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Belarus attempts breakthrough in western policy

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April 22, 2016 18:52

Belarus seeks to use the opportunity arising from the Russo-Ukrainian confrontation to mitigate the EU’s policy towards the Belarusian leadership and to start a new period in normalising Belarusian-European relations. The Belarusian government counts on its increased role in the region and aspires to strengthen its international positions and dictate the agenda to Brussels without releasing political prisoners, i.e. the main condition for normalising relations with the EU.

During his official visit to Serbia, President Lukashenko held talks with President Tomislav Nikolic.

With his visit to Serbia, President Lukashenko attempted a breakthrough in the EU’s sanctions policy against the Belarusian leadership. This was Lukashenko’s first visit to a European capital outside the former Soviet Union since 2009. The Belarusian government seeks to strengthen its position in the international arena in order to reduce unilateral dependence on the Kremlin’s foreign policy. The Belarusian government is increasing its level of international contacts and connections to neutralise possible threats from Russia to Belarus’ sovereignty.

Currently, economic cooperation between Belarus and Serbia is low: total turnover is USD 200 million. However, Minsk and Belgrade have had stable political relations ever since Milosevic’s era. As Lukashenko underscored, “we have always been with Serbia in difficult times. So it has been before, so it will always be”.

During the visit, Serbian Patriarch Irenaeus decorated Lukashenko with the highest award of the Serbian Orthodox Church - the 1st Class Order of St. Sava. Despite the fact that Serbia joined other EU countries in 2012 in extending visa and economic sanctions against certain Belarusian officials, in 2013 President Lukashenko was awarded with the Order of the Republic of Serbia, the highest state award in Serbia.

Lukashenko attempts to prove his importance to Moscow as a partner who promotes the Kremlin’s foreign policy interests. He said “it will not be bad if you build a normal relationship with them without harming us, Russia, Ukraine and other states. Because there is nothing wrong with that. There is no need to paint life in black and white, it is necessary to behave normally in order not to disappoint either East, or West”.

It is worth noting that official Minsk has interpreted signals from European capitals as an opportunity to unlock the EU’s sanctions policy towards the Belarusian leadership. For example, the Polish minority organisation in Belarus has not faced any recent pressure from the authorities, although in the past they repeatedly used the Union of Poles to put pressure on Warsaw. Moreover, the Belarusian authorities have welcomed the fact that this issue has been removed from the agenda of Belarusian-Polish relations and that references to the issue have disappeared from the Polish media.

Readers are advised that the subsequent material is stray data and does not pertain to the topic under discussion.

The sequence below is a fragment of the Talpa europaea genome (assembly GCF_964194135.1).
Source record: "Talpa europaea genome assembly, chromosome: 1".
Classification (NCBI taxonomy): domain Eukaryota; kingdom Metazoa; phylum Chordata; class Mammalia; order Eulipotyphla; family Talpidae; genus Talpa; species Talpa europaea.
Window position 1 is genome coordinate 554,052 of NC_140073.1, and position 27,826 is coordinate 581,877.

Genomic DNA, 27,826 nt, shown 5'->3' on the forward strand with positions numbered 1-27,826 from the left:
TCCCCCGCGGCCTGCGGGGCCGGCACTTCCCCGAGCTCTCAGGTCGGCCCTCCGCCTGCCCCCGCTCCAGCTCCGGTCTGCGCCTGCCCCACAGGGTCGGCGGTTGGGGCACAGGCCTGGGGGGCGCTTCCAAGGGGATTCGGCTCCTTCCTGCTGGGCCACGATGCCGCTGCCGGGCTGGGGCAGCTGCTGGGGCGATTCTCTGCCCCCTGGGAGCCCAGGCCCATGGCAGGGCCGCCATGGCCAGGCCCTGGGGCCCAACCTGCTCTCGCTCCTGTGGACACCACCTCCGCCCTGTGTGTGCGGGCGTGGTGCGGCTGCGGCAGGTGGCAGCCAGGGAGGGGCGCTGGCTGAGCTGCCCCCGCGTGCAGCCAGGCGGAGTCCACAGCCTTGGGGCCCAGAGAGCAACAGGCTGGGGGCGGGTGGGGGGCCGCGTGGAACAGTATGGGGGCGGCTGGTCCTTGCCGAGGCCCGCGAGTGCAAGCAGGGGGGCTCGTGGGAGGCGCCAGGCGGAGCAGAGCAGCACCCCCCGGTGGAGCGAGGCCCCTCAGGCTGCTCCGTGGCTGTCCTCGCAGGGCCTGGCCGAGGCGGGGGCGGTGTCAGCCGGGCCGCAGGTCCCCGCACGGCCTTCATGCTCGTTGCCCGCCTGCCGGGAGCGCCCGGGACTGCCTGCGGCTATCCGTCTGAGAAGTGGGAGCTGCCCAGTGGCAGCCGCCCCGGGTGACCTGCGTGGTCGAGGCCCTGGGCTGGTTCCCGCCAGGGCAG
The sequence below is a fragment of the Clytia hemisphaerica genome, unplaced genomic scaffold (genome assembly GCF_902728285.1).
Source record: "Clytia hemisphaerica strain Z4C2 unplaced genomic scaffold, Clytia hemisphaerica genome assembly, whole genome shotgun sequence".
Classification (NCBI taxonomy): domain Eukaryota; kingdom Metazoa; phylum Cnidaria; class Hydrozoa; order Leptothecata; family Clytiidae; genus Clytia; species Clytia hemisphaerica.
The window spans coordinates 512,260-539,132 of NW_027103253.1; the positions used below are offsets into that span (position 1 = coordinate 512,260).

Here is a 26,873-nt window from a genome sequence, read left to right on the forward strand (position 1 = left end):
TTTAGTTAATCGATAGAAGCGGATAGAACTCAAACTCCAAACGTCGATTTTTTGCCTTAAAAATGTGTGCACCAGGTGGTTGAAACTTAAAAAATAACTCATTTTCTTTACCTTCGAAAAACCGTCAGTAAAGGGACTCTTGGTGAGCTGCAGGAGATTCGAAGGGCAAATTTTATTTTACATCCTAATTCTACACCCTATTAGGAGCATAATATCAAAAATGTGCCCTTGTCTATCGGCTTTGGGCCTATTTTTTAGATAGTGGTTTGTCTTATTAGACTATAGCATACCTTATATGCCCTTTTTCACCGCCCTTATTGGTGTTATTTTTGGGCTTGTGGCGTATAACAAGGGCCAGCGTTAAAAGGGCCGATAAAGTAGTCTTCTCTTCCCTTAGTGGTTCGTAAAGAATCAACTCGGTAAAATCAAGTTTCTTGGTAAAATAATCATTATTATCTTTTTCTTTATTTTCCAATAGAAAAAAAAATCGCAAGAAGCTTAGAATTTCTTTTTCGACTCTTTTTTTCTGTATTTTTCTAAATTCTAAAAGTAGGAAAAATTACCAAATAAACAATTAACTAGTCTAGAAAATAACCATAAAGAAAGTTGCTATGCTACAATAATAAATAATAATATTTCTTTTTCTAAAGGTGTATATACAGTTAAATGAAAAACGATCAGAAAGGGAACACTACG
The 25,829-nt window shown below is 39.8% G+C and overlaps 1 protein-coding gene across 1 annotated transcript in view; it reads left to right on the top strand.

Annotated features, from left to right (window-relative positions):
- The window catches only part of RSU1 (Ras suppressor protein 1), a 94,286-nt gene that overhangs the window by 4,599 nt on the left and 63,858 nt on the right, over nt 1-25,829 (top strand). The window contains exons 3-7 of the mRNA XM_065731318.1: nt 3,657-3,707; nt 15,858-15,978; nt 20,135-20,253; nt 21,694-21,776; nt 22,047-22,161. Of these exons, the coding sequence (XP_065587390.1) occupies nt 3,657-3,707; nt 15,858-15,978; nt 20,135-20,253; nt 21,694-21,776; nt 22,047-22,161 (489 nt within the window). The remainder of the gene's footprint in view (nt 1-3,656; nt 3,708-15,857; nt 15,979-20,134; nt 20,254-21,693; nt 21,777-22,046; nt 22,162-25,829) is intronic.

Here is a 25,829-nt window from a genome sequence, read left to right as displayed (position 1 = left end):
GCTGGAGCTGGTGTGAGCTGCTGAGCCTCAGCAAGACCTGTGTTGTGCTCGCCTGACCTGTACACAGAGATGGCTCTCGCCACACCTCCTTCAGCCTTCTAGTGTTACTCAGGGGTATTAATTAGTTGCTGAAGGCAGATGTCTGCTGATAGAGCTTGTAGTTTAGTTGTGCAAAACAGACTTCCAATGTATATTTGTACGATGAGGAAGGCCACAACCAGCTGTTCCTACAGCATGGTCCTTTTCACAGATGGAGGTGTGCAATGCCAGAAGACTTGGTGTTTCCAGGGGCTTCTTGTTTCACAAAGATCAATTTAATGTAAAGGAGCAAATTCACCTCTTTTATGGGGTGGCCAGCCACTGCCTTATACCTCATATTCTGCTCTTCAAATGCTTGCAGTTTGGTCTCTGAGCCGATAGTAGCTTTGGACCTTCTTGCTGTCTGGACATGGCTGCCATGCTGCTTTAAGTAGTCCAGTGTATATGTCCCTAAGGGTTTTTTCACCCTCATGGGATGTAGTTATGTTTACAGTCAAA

The Belarusian authorities will continue to build their contacts in western policy and will attempt to unfreeze Belarusian-European relations before the 2015 presidential campaign. However, the Belarusian leadership is not ready to take reciprocal steps and make concessions such as easing the domestic political situation.

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The Belarusian authorities regard the Catholic conference as yet another international event to promote Minsk as a global negotiating platform. Minsk’s proposal to organise a meeting between the Roman-Catholic Church and the Russian Orthodox Church is rather an image-making undertaking than a serious intention. However, the authorities could somewhat extend the opportunities for the Roman-Catholic Church in Belarus due to developing contacts with the Catholic world.

Minsk is attempting to lay out a mosaic from various international religious, political and sportive events to shape a positive image of Belarus for promoting the Helsinki 2.0 idea.

Belarus’ invitation to the head of the Holy See for a meeting with the Patriarch of the Russian Orthodox Church should be regarded as a continuation of her foreign policy efforts in shaping Minsk’s peacekeeping image and enhancing Belarus’ international weight. The Belarusian authorities are aware that their initiative is unlikely to find supporters among the leadership of the Russian Orthodox Church in Moscow. In Russia, isolationist sentiments prevail.

In addition, for domestic audiences, the authorities make up for the lack of tangible economic growth with demonstrations of growth in Minsk’s authority at international level through providing a platform for religious, sportive and other dialogues.

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